whether such a foreign corporation is a CFC and whether the U.S. subsidiary is a U.S. shareholder
in the foreign corporation. This will increase the number of foreign corporations treated as CFCs. U.S.
shareholders of CFCs are generally required to file certain information returns to report their ownership
interests in the CFCs along with certain other information. The IRS recently provided guidance in Notice
2018-13 on information reporting for certain foreign corporations that are CFCs due to the modification
in constructive stock attribution rules.

Tax reform provides U.S. corporations with a reduced tax rate on foreign-derived intangible income
(“FDII”). Further, U.S. shareholders of CFCs must now include their portion of global intangible low-
taxed income (“GILTI”) of such CFCs into taxable income. In many cases, a detailed review of a group’s
ownership of intangibles and business model will be needed. While GILTI and FDII generally target
intangible income, given the broad scope of these provisions, multinational groups should review
their structures and supply chains to determine the implications to these new rules even in
situations where they do not otherwise generate income from intangible property.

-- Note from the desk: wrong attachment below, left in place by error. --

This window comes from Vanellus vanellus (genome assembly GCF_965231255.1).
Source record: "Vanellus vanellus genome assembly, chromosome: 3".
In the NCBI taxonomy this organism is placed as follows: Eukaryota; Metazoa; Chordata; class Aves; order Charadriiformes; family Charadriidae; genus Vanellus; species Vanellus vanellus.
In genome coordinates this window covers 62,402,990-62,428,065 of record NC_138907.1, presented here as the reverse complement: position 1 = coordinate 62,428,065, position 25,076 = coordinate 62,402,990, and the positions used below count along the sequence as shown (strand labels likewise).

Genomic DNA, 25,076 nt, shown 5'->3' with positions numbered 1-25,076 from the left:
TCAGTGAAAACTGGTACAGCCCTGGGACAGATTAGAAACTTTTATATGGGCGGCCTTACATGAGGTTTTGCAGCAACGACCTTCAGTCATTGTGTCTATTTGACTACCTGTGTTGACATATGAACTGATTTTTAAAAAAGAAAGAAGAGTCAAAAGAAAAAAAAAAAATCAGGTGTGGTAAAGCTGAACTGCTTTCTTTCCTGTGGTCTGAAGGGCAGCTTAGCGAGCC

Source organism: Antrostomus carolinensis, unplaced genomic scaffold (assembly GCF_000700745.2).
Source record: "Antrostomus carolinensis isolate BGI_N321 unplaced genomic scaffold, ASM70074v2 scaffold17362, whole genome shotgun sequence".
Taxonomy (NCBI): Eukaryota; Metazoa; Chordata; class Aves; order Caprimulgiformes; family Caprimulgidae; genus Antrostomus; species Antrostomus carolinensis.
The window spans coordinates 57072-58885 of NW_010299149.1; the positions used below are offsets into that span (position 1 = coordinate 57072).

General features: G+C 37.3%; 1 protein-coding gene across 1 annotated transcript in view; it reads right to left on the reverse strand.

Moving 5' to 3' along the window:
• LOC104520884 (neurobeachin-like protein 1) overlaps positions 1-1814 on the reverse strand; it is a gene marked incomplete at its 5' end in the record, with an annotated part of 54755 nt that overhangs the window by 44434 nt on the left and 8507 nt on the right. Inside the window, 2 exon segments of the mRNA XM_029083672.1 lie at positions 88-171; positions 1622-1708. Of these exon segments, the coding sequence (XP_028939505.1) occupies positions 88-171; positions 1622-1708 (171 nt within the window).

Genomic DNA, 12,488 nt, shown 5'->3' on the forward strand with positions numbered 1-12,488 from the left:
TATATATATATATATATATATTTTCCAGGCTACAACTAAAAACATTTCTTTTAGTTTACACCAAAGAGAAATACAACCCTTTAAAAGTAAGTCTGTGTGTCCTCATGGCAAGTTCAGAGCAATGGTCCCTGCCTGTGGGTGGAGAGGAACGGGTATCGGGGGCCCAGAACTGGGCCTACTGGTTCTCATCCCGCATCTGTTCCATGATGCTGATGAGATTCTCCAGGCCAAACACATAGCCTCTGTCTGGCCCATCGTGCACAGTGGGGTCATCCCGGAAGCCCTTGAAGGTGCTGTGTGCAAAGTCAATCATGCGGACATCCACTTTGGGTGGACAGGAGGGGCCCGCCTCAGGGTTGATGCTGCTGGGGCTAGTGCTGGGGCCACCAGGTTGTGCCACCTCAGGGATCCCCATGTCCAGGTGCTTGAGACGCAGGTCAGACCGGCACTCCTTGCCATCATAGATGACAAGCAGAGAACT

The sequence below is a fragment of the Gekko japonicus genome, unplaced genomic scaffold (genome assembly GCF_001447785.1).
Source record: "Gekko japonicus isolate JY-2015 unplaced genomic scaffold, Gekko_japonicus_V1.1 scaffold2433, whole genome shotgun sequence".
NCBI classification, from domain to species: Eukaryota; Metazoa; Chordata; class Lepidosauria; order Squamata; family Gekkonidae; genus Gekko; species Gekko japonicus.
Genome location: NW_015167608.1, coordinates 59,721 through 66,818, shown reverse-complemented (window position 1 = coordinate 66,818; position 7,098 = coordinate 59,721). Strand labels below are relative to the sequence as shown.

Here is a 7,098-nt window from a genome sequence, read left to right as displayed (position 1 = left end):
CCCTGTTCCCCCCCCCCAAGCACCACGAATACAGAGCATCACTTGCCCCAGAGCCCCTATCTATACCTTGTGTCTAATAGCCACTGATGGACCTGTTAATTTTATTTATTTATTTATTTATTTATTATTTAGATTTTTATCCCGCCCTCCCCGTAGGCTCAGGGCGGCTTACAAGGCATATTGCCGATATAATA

The tax reform provisions provide that gain or loss from the sale or exchange of a partnership interest is
effectively connected with a U.S. trade or business to the extent that the transferor partner (as opposed
to the partnership) would have had effectively connected gain or loss had the partnership sold all of its
assets at fair market value as of the date of the sale or exchange.  In addition, the purchaser/transferee
is generally required to withhold under new withholding tax rules that apply in these instances.



The federal tax changes will have an impact on the tax planning for foreign investment
and it will be necessary to model these changes to understand how to best position U.S.
operations going forward.

Foreign entities also have to understand and layer on how tax reform will impact their cost
of doing business in the United States from a state tax perspective.

The new rules that apply to cross-border payments may require foreign entities with U.S.
investments to re-examine their related party arrangements, capital investment and
financing structures for existing or future U.S. operations.

As a result of new anti-hybrid rules, foreign entities will need to understand the local
characterization of royalty and interest payments among related parties and may need
assistance as this is not always easy to determine.

Changes to the CFC attribution rules may result in an increased compliance burden to the
U.S. members of foreign multinational groups in certain situations.

As always, foreign entities with U.S. operations should not undertake any radical action or
restructuring of their businesses without careful consideration of all implications, for both
the U.S. and other territories.

Contact Monika Loving, BDO USA’s International Tax Practice Leader, to facilitate further conversation around tax reform specific to your region or country. Please also visit BDO USA’s tax reform webpage, which is updated regularly with the latest alerts, insights, and events related to tax reform.

Read more BDO Insights